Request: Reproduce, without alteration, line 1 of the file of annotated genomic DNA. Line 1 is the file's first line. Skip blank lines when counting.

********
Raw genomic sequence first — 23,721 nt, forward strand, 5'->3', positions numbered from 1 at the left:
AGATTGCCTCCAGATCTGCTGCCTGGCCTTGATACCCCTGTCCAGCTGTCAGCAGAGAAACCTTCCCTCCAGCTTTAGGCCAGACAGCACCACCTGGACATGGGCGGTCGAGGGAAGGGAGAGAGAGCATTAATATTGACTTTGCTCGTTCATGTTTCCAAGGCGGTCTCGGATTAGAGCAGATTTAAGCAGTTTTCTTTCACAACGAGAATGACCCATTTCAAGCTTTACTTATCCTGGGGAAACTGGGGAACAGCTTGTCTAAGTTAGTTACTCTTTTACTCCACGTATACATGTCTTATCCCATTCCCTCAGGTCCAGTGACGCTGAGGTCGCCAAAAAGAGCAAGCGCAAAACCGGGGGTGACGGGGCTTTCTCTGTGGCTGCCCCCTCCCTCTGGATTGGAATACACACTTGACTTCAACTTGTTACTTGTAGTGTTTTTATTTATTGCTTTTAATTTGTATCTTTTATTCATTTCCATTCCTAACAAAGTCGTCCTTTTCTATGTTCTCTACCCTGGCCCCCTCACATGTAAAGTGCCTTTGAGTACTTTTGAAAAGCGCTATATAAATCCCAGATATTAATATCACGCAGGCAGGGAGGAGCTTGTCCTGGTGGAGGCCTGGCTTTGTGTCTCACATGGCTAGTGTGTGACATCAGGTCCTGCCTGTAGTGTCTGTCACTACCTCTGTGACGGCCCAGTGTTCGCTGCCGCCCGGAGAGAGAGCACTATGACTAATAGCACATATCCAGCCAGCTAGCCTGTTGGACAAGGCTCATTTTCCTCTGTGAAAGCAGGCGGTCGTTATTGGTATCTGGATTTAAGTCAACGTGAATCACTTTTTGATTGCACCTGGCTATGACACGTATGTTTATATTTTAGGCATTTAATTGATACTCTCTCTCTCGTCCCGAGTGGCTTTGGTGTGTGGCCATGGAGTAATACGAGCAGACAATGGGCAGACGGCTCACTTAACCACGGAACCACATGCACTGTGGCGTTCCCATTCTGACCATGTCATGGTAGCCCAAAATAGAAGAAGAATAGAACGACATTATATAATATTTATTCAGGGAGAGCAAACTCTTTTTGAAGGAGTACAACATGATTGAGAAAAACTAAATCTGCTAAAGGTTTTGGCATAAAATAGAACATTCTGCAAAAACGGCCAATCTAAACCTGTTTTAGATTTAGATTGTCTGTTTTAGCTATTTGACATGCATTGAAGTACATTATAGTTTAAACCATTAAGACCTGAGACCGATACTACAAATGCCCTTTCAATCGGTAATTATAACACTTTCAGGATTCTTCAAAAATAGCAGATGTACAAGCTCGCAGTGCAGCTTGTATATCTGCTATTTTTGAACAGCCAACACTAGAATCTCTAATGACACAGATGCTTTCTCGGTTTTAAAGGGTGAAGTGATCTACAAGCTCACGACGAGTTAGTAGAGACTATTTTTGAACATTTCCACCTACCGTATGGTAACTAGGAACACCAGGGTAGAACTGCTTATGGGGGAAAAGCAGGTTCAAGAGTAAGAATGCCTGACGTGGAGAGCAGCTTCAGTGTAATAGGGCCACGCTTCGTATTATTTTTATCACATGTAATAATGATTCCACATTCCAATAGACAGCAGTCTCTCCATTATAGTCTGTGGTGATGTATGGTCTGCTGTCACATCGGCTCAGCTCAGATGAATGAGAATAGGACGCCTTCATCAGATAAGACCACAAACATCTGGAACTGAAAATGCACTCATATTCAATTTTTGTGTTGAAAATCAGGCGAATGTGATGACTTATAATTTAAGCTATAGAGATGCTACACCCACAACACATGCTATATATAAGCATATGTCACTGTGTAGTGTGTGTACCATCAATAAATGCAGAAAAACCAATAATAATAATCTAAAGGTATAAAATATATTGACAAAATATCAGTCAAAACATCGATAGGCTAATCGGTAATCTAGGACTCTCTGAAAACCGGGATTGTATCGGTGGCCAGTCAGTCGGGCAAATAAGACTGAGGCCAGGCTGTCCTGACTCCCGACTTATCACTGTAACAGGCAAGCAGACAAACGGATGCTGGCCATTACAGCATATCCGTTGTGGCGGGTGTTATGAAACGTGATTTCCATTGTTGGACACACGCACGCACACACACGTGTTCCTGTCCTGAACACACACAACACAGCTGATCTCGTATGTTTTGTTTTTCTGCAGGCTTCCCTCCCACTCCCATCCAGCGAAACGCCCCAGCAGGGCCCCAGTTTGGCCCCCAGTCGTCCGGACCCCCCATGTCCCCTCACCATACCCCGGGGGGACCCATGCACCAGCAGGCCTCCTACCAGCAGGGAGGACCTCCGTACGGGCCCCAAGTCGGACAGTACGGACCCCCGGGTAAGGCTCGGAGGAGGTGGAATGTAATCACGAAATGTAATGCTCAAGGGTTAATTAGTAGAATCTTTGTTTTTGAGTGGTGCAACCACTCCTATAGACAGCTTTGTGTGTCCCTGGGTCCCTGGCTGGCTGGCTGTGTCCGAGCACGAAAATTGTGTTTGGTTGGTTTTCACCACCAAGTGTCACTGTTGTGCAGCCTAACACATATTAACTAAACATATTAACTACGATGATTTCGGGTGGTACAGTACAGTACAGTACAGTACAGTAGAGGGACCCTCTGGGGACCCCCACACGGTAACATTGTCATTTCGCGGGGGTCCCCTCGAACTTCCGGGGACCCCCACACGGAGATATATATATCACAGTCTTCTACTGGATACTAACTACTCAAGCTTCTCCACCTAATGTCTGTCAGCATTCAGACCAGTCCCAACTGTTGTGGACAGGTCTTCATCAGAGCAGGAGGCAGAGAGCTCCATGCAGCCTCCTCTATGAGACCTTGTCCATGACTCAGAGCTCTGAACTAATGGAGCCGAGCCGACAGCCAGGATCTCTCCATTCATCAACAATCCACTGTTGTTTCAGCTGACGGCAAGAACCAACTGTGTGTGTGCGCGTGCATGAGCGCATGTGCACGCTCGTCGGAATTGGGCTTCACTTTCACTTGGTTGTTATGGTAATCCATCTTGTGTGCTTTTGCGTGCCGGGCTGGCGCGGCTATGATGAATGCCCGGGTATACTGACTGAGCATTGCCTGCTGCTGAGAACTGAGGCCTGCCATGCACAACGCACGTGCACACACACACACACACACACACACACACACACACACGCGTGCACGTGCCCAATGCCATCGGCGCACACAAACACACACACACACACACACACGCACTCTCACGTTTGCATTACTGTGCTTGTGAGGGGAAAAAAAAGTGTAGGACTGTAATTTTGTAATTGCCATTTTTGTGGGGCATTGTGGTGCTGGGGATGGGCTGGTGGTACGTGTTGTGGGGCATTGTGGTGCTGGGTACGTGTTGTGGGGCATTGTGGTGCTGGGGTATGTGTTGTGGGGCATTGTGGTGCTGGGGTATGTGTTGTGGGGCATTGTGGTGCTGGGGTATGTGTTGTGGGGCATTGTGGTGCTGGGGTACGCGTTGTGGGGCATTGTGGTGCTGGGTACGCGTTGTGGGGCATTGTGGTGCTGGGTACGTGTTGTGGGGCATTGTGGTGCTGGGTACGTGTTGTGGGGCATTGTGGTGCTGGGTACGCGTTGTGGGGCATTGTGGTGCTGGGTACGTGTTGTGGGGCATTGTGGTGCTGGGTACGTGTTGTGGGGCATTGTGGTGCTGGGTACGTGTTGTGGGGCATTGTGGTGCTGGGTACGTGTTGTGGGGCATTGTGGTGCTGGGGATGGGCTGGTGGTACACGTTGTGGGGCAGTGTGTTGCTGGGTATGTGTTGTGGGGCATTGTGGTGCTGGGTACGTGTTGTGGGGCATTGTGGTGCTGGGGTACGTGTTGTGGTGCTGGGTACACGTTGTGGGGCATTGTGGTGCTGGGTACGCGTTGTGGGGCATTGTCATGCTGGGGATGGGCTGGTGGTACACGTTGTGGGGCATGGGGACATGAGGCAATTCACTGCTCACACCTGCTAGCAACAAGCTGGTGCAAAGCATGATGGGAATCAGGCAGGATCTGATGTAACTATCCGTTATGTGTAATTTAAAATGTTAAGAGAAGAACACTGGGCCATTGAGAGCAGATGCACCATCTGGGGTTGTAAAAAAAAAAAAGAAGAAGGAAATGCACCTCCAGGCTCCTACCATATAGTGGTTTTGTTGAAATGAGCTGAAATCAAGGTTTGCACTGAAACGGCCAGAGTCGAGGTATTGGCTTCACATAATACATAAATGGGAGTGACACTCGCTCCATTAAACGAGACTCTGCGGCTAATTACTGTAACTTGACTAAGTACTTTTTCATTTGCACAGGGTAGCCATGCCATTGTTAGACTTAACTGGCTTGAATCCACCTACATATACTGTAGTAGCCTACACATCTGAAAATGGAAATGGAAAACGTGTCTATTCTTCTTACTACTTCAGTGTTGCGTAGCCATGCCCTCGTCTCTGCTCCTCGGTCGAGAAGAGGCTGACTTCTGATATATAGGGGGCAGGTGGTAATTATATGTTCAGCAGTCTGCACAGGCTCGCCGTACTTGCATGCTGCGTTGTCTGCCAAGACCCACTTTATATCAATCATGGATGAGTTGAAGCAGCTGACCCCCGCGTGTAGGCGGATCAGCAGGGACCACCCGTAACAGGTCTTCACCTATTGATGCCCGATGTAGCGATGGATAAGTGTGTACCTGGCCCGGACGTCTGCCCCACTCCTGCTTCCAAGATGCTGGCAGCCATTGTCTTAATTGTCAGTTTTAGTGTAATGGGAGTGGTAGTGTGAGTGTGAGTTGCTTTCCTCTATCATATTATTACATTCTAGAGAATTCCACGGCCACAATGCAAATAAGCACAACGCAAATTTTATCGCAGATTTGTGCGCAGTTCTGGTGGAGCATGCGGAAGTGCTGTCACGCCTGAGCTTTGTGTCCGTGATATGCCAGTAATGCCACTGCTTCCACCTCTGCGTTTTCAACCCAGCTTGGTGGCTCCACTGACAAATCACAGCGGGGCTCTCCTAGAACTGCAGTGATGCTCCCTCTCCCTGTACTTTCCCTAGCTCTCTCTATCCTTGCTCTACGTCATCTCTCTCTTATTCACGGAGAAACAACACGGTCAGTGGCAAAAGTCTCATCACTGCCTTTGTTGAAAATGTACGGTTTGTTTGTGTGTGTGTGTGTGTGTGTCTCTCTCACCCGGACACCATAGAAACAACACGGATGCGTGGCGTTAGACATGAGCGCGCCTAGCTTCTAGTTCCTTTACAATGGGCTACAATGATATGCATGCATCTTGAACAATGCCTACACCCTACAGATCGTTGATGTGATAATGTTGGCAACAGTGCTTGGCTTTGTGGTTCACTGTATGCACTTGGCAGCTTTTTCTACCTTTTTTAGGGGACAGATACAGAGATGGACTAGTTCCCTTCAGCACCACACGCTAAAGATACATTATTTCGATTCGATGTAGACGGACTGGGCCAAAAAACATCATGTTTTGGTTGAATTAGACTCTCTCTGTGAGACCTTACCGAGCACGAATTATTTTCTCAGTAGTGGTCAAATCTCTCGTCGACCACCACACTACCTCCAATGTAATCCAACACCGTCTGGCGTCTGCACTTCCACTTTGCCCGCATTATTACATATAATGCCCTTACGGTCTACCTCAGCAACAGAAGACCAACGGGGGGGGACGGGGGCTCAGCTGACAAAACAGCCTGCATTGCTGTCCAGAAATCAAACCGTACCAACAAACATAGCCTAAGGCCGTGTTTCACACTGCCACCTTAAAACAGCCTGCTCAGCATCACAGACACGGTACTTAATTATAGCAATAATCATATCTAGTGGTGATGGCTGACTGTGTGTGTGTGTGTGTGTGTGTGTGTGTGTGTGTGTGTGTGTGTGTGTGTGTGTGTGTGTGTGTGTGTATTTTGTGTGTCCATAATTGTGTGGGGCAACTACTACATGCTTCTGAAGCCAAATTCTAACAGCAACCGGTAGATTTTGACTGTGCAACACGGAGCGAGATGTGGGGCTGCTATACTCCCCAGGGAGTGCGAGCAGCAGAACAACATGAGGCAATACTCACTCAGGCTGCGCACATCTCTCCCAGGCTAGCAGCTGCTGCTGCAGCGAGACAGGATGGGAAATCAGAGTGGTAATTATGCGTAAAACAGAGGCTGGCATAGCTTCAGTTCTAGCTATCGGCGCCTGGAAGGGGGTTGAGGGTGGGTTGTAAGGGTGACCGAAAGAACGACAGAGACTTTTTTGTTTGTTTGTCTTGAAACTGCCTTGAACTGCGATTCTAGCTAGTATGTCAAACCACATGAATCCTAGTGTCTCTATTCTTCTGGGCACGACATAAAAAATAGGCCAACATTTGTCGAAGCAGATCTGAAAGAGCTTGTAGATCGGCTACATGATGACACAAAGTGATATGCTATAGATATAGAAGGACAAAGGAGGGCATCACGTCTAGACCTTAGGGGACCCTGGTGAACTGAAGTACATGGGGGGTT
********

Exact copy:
Raw genomic sequence first — 23,721 nt, forward strand, 5'->3', positions numbered from 1 at the left: